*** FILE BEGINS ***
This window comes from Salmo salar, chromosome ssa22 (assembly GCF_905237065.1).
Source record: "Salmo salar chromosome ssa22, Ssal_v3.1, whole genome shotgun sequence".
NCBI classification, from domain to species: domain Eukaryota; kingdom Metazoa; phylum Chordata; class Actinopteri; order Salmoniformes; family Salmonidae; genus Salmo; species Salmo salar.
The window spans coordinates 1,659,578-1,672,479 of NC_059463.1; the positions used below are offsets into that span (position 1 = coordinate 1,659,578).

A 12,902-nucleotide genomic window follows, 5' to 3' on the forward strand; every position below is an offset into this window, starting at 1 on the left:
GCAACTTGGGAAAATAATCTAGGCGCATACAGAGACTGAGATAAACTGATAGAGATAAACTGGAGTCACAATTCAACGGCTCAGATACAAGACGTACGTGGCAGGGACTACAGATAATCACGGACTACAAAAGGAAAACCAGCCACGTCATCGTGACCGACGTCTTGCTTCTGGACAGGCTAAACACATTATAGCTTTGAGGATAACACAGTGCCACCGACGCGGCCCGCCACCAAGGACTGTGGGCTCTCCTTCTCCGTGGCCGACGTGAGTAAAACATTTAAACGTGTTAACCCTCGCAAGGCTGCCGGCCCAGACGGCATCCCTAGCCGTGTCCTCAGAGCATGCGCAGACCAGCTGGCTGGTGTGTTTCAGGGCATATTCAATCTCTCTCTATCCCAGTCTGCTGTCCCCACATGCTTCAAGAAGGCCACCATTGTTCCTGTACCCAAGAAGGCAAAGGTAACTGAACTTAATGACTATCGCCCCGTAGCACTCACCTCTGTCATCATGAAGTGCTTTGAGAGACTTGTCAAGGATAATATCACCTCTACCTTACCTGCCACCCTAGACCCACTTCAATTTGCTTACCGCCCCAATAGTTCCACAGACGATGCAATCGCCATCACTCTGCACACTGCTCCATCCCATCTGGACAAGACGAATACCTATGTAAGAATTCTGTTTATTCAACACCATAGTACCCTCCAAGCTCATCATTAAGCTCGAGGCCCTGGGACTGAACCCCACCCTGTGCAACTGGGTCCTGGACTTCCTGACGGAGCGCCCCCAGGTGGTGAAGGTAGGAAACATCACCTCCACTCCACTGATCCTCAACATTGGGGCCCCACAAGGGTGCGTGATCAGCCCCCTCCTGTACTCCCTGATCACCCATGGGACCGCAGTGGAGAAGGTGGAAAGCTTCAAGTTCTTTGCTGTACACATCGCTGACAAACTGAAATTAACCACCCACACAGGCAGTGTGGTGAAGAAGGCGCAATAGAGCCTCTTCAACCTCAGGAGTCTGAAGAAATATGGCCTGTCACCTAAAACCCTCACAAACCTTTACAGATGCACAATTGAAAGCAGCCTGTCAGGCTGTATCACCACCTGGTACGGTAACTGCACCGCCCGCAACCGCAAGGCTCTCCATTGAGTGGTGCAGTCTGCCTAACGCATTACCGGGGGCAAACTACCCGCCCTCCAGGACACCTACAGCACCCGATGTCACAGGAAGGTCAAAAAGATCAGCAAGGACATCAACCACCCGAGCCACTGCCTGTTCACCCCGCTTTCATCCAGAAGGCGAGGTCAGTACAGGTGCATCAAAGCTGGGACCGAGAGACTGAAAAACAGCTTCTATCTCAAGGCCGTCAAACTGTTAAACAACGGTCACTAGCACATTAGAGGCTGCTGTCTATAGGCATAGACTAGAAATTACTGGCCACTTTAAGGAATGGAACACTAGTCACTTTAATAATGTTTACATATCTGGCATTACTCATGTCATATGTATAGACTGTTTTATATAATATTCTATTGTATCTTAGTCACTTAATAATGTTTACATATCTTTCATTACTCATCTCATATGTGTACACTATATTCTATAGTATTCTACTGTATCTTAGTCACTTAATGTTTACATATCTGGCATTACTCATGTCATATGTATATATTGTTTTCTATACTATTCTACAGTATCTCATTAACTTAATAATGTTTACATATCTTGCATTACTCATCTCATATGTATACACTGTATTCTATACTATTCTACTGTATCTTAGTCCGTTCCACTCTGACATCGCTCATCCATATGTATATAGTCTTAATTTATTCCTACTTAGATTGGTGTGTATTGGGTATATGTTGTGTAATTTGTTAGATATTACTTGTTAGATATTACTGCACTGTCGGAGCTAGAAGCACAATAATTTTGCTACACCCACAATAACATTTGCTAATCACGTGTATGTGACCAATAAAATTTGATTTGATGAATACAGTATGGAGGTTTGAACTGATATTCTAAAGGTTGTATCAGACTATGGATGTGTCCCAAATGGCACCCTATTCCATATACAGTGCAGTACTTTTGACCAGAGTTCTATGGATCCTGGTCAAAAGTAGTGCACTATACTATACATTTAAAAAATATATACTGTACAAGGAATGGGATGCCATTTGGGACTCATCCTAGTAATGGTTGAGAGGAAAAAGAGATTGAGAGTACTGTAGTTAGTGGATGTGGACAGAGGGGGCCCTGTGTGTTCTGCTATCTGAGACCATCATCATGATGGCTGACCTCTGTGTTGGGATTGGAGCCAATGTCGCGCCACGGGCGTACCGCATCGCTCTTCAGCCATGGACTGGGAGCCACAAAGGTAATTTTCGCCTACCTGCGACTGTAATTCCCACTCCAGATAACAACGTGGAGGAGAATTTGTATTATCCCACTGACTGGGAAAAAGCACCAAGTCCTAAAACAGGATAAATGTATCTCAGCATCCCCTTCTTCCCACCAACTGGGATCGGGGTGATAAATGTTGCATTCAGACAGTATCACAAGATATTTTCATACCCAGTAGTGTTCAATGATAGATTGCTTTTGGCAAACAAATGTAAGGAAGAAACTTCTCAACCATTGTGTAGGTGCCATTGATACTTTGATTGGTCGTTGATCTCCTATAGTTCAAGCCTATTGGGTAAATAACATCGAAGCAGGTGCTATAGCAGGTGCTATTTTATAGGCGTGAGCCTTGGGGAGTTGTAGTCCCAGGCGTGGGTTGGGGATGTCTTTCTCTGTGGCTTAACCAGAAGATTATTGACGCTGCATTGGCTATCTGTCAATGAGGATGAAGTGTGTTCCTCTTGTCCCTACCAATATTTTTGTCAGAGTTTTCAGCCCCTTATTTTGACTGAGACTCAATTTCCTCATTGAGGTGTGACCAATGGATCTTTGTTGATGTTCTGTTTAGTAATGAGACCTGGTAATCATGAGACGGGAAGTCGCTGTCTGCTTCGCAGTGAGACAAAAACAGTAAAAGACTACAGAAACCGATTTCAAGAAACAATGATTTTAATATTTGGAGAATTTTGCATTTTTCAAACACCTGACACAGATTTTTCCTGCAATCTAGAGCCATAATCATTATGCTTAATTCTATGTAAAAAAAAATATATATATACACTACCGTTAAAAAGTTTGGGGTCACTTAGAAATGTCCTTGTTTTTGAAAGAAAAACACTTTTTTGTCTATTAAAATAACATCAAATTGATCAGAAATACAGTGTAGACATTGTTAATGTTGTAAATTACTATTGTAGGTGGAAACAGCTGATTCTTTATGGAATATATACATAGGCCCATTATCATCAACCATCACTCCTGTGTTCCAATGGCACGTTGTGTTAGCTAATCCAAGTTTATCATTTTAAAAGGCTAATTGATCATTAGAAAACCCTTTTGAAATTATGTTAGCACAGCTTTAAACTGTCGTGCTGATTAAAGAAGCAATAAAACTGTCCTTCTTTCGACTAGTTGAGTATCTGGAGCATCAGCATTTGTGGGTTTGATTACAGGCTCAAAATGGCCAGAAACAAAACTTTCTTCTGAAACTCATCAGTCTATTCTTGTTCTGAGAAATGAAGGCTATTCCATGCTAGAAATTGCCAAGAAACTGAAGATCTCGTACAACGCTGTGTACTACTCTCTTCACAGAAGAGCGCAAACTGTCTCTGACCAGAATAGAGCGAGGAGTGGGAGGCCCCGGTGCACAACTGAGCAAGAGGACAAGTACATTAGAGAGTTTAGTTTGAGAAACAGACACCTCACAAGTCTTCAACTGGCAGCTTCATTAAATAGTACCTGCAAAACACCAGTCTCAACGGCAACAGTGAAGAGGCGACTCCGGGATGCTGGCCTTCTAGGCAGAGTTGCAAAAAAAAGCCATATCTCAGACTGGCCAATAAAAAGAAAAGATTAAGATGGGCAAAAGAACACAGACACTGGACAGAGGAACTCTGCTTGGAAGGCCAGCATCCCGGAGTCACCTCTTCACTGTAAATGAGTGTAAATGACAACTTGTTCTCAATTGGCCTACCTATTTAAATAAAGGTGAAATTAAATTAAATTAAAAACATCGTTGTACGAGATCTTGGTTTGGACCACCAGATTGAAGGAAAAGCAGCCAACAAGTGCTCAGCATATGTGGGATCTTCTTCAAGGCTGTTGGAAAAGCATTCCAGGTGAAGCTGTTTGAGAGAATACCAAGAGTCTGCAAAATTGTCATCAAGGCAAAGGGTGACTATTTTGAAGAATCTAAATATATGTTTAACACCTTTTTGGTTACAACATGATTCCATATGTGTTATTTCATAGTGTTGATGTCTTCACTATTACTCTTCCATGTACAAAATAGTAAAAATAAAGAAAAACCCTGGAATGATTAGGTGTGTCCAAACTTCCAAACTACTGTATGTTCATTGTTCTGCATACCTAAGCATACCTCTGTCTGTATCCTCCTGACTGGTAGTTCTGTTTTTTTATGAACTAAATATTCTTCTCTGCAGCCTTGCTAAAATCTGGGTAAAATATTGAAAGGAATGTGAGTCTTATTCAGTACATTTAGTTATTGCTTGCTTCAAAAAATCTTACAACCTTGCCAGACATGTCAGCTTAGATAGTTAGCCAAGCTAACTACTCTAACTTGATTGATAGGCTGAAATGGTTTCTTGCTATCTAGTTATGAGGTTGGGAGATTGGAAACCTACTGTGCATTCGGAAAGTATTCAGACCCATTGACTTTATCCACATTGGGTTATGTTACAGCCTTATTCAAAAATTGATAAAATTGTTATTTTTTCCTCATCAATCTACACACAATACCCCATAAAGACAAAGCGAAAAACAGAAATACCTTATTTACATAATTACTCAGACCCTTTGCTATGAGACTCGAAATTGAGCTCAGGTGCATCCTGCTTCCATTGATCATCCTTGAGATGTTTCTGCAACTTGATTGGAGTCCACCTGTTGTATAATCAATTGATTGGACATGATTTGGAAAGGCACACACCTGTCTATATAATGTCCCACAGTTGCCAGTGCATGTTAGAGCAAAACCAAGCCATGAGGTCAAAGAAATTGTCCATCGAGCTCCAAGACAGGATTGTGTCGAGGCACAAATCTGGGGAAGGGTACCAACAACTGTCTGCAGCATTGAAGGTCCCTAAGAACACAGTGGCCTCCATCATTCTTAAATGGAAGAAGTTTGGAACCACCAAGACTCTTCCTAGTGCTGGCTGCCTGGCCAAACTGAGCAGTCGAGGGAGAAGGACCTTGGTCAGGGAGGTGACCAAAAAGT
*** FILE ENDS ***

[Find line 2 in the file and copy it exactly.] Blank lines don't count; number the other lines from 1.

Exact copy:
Source record: "Salmo salar chromosome ssa22, Ssal_v3.1, whole genome shotgun sequence".